Step 1: Knowledge
In terms of critical thinking, the basic level of acquisition of knowledge requires that you be able to identify what is being said: the topic, the issue, the thesis, and the main points.
Step 2: Comprehension
Comprehension means understanding the material read, heard or seen. In comprehending, you make the new knowledge that you have acquired your own by relating it to what you already know. The better you are involved with the information, the better you will comprehend it. As always, the primary test of whether you have comprehended something is whether you can put what you have read or heard into your own words. Review some key words that help you identify when comprehension is called for. Remember that comprehending something implies that you can go beyond merely parroting the material back but instead that you can give the material your own significance.Step 3: Application
Application requires that you know what you have read, heard, or seen, that you comprehend it, and that you carry out some task to apply what you comprehend to an actual situation. Review the some tasks that require application.Step 4: Analysis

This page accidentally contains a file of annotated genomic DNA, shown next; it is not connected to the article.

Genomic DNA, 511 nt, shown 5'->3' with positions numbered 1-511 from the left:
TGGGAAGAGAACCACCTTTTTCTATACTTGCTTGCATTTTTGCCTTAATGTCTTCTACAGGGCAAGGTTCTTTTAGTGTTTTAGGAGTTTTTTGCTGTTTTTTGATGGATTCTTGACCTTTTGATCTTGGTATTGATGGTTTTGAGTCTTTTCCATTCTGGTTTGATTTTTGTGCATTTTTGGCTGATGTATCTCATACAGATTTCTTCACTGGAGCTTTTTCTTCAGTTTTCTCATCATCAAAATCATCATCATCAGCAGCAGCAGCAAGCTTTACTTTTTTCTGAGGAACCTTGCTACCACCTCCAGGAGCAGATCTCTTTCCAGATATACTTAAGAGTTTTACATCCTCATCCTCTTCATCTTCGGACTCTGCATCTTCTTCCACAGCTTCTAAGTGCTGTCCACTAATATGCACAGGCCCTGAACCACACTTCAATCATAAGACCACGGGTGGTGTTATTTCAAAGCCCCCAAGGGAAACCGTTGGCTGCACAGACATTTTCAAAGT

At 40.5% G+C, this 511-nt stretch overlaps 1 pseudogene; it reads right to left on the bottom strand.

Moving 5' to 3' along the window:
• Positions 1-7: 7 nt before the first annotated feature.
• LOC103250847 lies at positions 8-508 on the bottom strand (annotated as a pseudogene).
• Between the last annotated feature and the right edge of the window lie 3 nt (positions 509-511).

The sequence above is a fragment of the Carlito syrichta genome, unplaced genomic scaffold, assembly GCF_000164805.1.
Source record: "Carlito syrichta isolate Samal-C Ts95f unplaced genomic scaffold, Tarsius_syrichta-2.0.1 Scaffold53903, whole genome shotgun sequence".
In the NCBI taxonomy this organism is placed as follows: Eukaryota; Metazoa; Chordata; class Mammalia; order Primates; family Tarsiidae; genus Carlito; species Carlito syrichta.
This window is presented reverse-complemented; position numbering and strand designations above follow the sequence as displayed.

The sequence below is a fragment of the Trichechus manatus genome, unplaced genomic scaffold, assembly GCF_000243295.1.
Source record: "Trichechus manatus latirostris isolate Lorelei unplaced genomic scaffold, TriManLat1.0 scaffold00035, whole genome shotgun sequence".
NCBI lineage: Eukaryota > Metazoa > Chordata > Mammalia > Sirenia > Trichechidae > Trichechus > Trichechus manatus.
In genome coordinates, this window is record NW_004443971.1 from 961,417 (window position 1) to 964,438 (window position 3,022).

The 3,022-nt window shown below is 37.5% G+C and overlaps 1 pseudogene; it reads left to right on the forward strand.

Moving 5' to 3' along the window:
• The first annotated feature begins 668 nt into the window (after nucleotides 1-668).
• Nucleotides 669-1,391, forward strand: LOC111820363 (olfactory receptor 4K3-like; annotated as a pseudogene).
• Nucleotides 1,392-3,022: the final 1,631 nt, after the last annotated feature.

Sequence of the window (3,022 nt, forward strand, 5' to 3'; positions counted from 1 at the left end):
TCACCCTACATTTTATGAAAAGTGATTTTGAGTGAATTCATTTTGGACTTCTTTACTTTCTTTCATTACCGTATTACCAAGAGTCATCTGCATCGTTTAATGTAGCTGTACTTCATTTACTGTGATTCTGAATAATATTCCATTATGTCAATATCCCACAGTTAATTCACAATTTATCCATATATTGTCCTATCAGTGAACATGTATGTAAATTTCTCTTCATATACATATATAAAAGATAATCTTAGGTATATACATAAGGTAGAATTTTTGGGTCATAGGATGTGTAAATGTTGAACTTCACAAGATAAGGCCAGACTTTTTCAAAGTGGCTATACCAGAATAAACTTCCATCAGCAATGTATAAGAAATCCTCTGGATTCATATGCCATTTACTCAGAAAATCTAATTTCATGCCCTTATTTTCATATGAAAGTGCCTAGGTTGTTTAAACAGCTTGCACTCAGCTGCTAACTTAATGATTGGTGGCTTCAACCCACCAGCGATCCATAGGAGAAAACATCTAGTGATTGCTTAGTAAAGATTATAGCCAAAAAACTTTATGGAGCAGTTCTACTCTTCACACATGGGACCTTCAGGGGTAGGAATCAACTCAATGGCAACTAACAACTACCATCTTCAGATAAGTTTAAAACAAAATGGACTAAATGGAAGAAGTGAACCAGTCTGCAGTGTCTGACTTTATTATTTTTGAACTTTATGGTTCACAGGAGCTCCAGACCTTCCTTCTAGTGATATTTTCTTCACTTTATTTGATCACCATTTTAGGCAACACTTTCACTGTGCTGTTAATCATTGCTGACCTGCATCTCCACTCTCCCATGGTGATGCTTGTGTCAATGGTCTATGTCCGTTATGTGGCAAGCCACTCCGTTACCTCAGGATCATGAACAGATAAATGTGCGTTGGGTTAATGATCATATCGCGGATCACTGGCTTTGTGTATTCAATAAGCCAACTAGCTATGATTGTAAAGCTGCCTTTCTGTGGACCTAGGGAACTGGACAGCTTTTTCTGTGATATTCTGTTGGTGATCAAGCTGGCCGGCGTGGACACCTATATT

Analysis involves breaking what you read or hear into its component parts, in order to make clear how the ideas are ordered, related, or connected to other ideas. Analysis deals with both form and content. Review how critical thinkers analyze form. Review how critical thinkers analyze content.Step 5: Synthesis
Synthesis involves the ability to put together the parts you analyzed with other information to create something original. Review some key words that help you identify when synthesis is called for.Step 6: Evaluation
Evaluation occurs once we have understood and analyzed what is said or written and the reasons offered to support it. Then we can appraise this information in order to decide whether you can give or withhold belief, and whether or not to take a particular action. Review some key words that help you identify when synthesis is called for. Never put evaluation ahead of the other steps in critical thinking steps; otherwise, you will be guilty of a "rush to judgement." When emotion substitutes for reasons, evaluation incorrectly precedes analysis.